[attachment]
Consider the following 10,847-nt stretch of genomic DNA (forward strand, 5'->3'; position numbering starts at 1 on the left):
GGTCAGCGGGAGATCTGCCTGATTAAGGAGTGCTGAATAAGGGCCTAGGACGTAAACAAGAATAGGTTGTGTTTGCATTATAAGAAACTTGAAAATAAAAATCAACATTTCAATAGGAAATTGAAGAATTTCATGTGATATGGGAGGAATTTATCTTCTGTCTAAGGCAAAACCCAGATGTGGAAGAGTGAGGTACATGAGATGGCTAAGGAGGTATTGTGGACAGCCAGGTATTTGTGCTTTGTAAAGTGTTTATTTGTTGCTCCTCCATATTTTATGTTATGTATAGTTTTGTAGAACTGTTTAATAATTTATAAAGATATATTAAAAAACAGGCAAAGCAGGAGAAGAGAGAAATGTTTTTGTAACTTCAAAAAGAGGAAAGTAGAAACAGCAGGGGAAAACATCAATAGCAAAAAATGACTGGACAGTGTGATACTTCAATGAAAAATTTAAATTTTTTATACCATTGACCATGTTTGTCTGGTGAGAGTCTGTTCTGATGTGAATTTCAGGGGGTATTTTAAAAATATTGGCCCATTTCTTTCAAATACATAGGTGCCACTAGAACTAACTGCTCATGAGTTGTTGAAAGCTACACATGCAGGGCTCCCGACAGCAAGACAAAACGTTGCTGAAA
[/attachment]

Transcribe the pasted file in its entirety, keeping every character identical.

Consider the following 10,847-nt stretch of genomic DNA (forward strand, 5'->3'; position numbering starts at 1 on the left):
GGTCAGCGGGAGATCTGCCTGATTAAGGAGTGCTGAATAAGGGCCTAGGACGTAAACAAGAATAGGTTGTGTTTGCATTATAAGAAACTTGAAAATAAAAATCAACATTTCAATAGGAAATTGAAGAATTTCATGTGATATGGGAGGAATTTATCTTCTGTCTAAGGCAAAACCCAGATGTGGAAGAGTGAGGTACATGAGATGGCTAAGGAGGTATTGTGGACAGCCAGGTATTTGTGCTTTGTAAAGTGTTTATTTGTTGCTCCTCCATATTTTATGTTATGTATAGTTTTGTAGAACTGTTTAATAATTTATAAAGATATATTAAAAAACAGGCAAAGCAGGAGAAGAGAGAAATGTTTTTGTAACTTCAAAAAGAGGAAAGTAGAAACAGCAGGGGAAAACATCAATAGCAAAAAATGACTGGACAGTGTGATACTTCAATGAAAAATTTAAATTTTTTATACCATTGACCATGTTTGTCTGGTGAGAGTCTGTTCTGATGTGAATTTCAGGGGGTATTTTAAAAATATTGGCCCATTTCTTTCAAATACATAGGTGCCACTAGAACTAACTGCTCATGAGTTGTTGAAAGCTACACATGCAGGGCTCCCGACAGCAAGACAAAACGTTGCTGAAA